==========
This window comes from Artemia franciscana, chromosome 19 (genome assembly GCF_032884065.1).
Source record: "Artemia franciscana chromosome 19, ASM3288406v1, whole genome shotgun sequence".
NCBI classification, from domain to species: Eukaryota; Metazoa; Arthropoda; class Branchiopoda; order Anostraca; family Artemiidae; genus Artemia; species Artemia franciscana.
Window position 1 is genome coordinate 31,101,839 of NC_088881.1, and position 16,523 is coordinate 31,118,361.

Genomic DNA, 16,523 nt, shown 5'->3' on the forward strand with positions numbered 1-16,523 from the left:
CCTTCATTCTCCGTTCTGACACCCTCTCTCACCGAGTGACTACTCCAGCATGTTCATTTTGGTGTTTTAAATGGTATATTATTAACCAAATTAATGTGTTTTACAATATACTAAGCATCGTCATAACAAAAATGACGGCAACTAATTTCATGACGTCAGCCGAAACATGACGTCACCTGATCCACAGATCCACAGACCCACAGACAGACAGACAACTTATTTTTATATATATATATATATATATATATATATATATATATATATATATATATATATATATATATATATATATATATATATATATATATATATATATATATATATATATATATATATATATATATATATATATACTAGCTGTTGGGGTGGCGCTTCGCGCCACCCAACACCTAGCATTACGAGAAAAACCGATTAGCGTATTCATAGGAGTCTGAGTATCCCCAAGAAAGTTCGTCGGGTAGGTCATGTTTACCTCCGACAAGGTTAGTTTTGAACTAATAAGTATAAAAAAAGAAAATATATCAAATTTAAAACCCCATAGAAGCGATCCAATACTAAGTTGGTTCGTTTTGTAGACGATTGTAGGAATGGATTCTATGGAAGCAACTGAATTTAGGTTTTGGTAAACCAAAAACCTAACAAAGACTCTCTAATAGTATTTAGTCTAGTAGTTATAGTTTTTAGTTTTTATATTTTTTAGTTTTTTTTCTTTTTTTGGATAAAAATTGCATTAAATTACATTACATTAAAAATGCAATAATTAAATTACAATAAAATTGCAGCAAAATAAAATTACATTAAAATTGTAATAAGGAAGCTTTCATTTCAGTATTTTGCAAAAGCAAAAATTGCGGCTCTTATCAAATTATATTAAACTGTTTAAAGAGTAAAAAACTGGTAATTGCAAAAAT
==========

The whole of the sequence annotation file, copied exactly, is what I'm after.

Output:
This window comes from Artemia franciscana, chromosome 19 (genome assembly GCF_032884065.1).
Source record: "Artemia franciscana chromosome 19, ASM3288406v1, whole genome shotgun sequence".
NCBI classification, from domain to species: Eukaryota; Metazoa; Arthropoda; class Branchiopoda; order Anostraca; family Artemiidae; genus Artemia; species Artemia franciscana.
Window position 1 is genome coordinate 31,101,839 of NC_088881.1, and position 16,523 is coordinate 31,118,361.

Genomic DNA, 16,523 nt, shown 5'->3' on the forward strand with positions numbered 1-16,523 from the left:
CCTTCATTCTCCGTTCTGACACCCTCTCTCACCGAGTGACTACTCCAGCATGTTCATTTTGGTGTTTTAAATGGTATATTATTAACCAAATTAATGTGTTTTACAATATACTAAGCATCGTCATAACAAAAATGACGGCAACTAATTTCATGACGTCAGCCGAAACATGACGTCACCTGATCCACAGATCCACAGACCCACAGACAGACAGACAACTTATTTTTATATATATATATATATATATATATATATATATATATATATATATATATATATATATATATATATATATATATATATATATATATATATATATATATATATATATATATATATATATATATATATATATACTAGCTGTTGGGGTGGCGCTTCGCGCCACCCAACACCTAGCATTACGAGAAAAACCGATTAGCGTATTCATAGGAGTCTGAGTATCCCCAAGAAAGTTCGTCGGGTAGGTCATGTTTACCTCCGACAAGGTTAGTTTTGAACTAATAAGTATAAAAAAAGAAAATATATCAAATTTAAAACCCCATAGAAGCGATCCAATACTAAGTTGGTTCGTTTTGTAGACGATTGTAGGAATGGATTCTATGGAAGCAACTGAATTTAGGTTTTGGTAAACCAAAAACCTAACAAAGACTCTCTAATAGTATTTAGTCTAGTAGTTATAGTTTTTAGTTTTTATATTTTTTAGTTTTTTTTCTTTTTTTGGATAAAAATTGCATTAAATTACATTACATTAAAAATGCAATAATTAAATTACAATAAAATTGCAGCAAAATAAAATTACATTAAAATTGTAATAAGGAAGCTTTCATTTCAGTATTTTGCAAAAGCAAAAATTGCGGCTCTTATCAAATTATATTAAACTGTTTAAAGAGTAAAAAACTGGTAATTGCAAAAAT